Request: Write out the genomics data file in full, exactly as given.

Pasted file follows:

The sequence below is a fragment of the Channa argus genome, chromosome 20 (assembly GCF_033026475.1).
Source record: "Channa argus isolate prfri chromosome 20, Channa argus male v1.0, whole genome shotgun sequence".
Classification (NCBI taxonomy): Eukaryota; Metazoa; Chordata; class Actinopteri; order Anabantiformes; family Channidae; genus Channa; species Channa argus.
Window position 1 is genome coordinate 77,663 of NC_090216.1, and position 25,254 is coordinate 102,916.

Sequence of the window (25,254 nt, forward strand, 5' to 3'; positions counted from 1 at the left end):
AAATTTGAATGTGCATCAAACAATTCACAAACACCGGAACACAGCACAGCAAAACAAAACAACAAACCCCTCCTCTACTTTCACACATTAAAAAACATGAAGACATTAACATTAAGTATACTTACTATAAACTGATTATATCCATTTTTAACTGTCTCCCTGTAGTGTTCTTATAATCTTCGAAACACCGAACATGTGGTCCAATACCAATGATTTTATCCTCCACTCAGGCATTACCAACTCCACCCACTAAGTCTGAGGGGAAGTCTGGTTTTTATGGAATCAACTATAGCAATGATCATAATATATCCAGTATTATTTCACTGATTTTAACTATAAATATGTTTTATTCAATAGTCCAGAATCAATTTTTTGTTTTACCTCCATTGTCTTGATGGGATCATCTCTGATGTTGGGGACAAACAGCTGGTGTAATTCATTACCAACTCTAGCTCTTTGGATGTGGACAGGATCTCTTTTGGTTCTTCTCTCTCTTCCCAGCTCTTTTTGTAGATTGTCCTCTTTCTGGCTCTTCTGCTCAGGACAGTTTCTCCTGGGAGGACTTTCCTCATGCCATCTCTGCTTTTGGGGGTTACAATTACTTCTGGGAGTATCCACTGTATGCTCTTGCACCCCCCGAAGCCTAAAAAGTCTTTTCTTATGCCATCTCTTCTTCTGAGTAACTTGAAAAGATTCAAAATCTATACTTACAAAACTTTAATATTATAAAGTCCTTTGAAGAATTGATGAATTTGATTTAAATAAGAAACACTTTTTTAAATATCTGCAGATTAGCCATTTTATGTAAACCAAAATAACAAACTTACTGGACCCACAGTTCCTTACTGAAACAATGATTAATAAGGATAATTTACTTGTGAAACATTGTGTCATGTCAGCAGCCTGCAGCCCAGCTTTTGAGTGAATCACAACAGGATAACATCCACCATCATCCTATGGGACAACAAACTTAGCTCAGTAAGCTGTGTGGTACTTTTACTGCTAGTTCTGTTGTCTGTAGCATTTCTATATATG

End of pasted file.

The sequence below is a fragment of the Channa argus genome, chromosome 20 (assembly GCF_033026475.1).
Source record: "Channa argus isolate prfri chromosome 20, Channa argus male v1.0, whole genome shotgun sequence".
Classification (NCBI taxonomy): Eukaryota; Metazoa; Chordata; class Actinopteri; order Anabantiformes; family Channidae; genus Channa; species Channa argus.
Window position 1 is genome coordinate 77,663 of NC_090216.1, and position 25,254 is coordinate 102,916.

Sequence of the window (25,254 nt, forward strand, 5' to 3'; positions counted from 1 at the left end):
AAATTTGAATGTGCATCAAACAATTCACAAACACCGGAACACAGCACAGCAAAACAAAACAACAAACCCCTCCTCTACTTTCACACATTAAAAAACATGAAGACATTAACATTAAGTATACTTACTATAAACTGATTATATCCATTTTTAACTGTCTCCCTGTAGTGTTCTTATAATCTTCGAAACACCGAACATGTGGTCCAATACCAATGATTTTATCCTCCACTCAGGCATTACCAACTCCACCCACTAAGTCTGAGGGGAAGTCTGGTTTTTATGGAATCAACTATAGCAATGATCATAATATATCCAGTATTATTTCACTGATTTTAACTATAAATATGTTTTATTCAATAGTCCAGAATCAATTTTTTGTTTTACCTCCATTGTCTTGATGGGATCATCTCTGATGTTGGGGACAAACAGCTGGTGTAATTCATTACCAACTCTAGCTCTTTGGATGTGGACAGGATCTCTTTTGGTTCTTCTCTCTCTTCCCAGCTCTTTTTGTAGATTGTCCTCTTTCTGGCTCTTCTGCTCAGGACAGTTTCTCCTGGGAGGACTTTCCTCATGCCATCTCTGCTTTTGGGGGTTACAATTACTTCTGGGAGTATCCACTGTATGCTCTTGCACCCCCCGAAGCCTAAAAAGTCTTTTCTTATGCCATCTCTTCTTCTGAGTAACTTGAAAAGATTCAAAATCTATACTTACAAAACTTTAATATTATAAAGTCCTTTGAAGAATTGATGAATTTGATTTAAATAAGAAACACTTTTTTAAATATCTGCAGATTAGCCATTTTATGTAAACCAAAATAACAAACTTACTGGACCCACAGTTCCTTACTGAAACAATGATTAATAAGGATAATTTACTTGTGAAACATTGTGTCATGTCAGCAGCCTGCAGCCCAGCTTTTGAGTGAATCACAACAGGATAACATCCACCATCATCCTATGGGACAACAAACTTAGCTCAGTAAGCTGTGTGGTACTTTTACTGCTAGTTCTGTTGTCTGTAGCATTTCTATATATG